Once this capability is achieved, the “smart camera” could be mounted on a pole or in a UGV to assess situations in the same way that human scouts do today; this takes humans out of harm’s way. For example, when a group of men are observed exiting a truck, digging a hole, placing something in it and driving away, a platform with a visual intelligence system would recognize this as a potential danger and alert the proper authorities. To reach this conclusion, the system must be able to recognize each of the actions as they relate to one another.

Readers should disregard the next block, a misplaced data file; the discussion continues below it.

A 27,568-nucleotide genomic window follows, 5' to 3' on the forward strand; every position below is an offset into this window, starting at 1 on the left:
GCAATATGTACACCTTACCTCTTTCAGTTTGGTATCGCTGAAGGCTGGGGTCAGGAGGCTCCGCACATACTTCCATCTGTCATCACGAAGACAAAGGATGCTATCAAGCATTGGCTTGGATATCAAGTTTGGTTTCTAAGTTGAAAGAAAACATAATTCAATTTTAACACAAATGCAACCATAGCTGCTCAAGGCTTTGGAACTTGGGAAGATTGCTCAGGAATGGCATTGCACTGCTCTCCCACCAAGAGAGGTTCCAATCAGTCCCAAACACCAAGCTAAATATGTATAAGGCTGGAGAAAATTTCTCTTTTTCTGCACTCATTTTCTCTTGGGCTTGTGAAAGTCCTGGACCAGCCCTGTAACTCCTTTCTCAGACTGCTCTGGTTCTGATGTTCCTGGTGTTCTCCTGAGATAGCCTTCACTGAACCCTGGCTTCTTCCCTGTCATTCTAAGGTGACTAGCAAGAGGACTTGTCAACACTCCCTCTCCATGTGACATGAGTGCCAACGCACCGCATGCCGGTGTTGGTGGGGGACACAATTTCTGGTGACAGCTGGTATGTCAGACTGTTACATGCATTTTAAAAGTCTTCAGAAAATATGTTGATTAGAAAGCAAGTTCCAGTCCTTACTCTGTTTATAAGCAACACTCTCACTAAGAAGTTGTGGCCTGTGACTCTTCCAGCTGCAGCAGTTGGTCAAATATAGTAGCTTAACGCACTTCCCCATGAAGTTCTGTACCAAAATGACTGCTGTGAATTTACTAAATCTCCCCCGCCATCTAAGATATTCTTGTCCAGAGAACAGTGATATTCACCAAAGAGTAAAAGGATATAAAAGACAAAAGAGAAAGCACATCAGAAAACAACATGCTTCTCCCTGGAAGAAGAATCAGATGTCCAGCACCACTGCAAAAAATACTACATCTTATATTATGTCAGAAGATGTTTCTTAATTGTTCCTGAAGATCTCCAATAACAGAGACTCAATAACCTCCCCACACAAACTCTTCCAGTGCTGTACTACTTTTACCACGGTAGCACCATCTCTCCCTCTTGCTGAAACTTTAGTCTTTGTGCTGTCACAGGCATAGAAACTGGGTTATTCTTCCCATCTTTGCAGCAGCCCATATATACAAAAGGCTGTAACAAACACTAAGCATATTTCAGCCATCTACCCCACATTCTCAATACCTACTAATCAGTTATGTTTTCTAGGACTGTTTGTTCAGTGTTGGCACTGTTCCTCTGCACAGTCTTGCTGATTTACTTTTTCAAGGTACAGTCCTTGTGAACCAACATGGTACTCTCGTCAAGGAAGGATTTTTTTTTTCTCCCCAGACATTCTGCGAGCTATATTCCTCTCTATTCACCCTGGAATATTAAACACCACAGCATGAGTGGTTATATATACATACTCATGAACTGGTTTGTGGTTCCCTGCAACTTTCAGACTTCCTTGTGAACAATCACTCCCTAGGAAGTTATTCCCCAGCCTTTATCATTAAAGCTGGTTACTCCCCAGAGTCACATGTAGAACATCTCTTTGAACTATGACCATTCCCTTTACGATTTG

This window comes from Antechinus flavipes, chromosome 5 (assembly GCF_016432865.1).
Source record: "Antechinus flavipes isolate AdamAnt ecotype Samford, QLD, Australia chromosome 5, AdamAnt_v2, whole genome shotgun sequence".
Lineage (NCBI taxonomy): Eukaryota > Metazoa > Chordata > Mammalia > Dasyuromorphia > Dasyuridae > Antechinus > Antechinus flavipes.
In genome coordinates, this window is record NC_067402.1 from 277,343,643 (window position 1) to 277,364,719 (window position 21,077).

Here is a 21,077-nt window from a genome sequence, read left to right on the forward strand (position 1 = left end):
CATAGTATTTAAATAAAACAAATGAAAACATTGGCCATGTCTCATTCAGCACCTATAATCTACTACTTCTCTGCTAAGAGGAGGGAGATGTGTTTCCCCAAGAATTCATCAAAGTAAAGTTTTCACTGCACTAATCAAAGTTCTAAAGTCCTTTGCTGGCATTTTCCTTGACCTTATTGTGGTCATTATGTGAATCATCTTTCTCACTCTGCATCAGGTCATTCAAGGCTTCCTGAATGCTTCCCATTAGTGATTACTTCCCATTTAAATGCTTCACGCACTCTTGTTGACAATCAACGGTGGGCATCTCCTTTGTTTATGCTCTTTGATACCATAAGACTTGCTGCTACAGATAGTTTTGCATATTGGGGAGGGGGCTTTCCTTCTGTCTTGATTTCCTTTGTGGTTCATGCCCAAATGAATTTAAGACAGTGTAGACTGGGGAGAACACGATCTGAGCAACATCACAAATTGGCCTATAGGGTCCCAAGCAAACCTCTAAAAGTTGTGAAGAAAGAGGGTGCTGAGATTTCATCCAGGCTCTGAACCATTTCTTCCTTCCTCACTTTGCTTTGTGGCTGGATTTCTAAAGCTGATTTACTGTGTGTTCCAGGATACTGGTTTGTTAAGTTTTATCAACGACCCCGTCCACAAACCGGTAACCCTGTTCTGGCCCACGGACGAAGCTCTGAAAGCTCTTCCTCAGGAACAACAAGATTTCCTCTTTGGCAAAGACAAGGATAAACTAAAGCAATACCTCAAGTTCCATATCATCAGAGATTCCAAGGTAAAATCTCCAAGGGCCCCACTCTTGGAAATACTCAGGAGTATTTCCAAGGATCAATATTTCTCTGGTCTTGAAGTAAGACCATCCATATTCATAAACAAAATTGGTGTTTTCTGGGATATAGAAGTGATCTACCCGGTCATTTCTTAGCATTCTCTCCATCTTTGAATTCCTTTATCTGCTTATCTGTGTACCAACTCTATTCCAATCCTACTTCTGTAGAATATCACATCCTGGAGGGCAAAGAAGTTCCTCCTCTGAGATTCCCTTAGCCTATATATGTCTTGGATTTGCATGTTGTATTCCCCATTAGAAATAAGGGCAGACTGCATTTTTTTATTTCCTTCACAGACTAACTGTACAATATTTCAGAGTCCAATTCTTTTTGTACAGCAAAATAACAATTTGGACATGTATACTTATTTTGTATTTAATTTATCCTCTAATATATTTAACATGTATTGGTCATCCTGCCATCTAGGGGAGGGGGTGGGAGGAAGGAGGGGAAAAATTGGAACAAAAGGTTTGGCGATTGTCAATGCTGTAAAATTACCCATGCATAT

Accomplishing this level of visual intelligence involves the ability to perform four tasks. In a given video, the integrated visual intelligent systems must recognize an action and judge whether or not one or more verbs is present or absent according to human semantic categories. The systems will be expected to produce one or more sentences that describe a short video suitable for the human-machine communication needed to task systems and report to humans. They must be able to resolve spatiotemporal gaps in video, suggest what might have come before the action occurred or predict what will happen next. Finally, these systems will be expected to learn what is normal in longer-duration videos and detect anomalous events over the course of that input.